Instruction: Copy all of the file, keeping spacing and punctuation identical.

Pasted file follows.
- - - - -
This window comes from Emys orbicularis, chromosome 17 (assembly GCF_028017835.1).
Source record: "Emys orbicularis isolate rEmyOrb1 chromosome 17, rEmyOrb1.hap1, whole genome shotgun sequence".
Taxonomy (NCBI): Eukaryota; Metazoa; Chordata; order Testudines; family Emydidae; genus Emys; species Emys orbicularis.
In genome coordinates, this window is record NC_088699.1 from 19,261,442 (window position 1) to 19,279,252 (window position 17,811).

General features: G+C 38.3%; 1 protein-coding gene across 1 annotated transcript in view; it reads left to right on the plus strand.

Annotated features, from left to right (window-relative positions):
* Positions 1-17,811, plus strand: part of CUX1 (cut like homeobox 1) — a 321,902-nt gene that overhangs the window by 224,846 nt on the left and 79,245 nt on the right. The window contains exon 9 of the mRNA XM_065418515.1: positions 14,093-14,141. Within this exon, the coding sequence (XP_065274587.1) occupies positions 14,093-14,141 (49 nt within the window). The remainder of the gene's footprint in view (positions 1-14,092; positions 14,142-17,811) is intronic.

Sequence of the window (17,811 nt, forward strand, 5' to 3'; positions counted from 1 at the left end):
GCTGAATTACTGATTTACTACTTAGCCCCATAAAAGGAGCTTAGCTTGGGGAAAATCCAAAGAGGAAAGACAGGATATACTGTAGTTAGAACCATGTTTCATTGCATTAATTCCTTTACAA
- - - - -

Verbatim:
This window comes from Emys orbicularis, chromosome 17 (assembly GCF_028017835.1).
Source record: "Emys orbicularis isolate rEmyOrb1 chromosome 17, rEmyOrb1.hap1, whole genome shotgun sequence".
Taxonomy (NCBI): Eukaryota; Metazoa; Chordata; order Testudines; family Emydidae; genus Emys; species Emys orbicularis.
In genome coordinates, this window is record NC_088699.1 from 19,261,442 (window position 1) to 19,279,252 (window position 17,811).

General features: G+C 38.3%; 1 protein-coding gene across 1 annotated transcript in view; it reads left to right on the plus strand.

Annotated features, from left to right (window-relative positions):
* Positions 1-17,811, plus strand: part of CUX1 (cut like homeobox 1) — a 321,902-nt gene that overhangs the window by 224,846 nt on the left and 79,245 nt on the right. The window contains exon 9 of the mRNA XM_065418515.1: positions 14,093-14,141. Within this exon, the coding sequence (XP_065274587.1) occupies positions 14,093-14,141 (49 nt within the window). The remainder of the gene's footprint in view (positions 1-14,092; positions 14,142-17,811) is intronic.

Sequence of the window (17,811 nt, forward strand, 5' to 3'; positions counted from 1 at the left end):
GCTGAATTACTGATTTACTACTTAGCCCCATAAAAGGAGCTTAGCTTGGGGAAAATCCAAAGAGGAAAGACAGGATATACTGTAGTTAGAACCATGTTTCATTGCATTAATTCCTTTACAA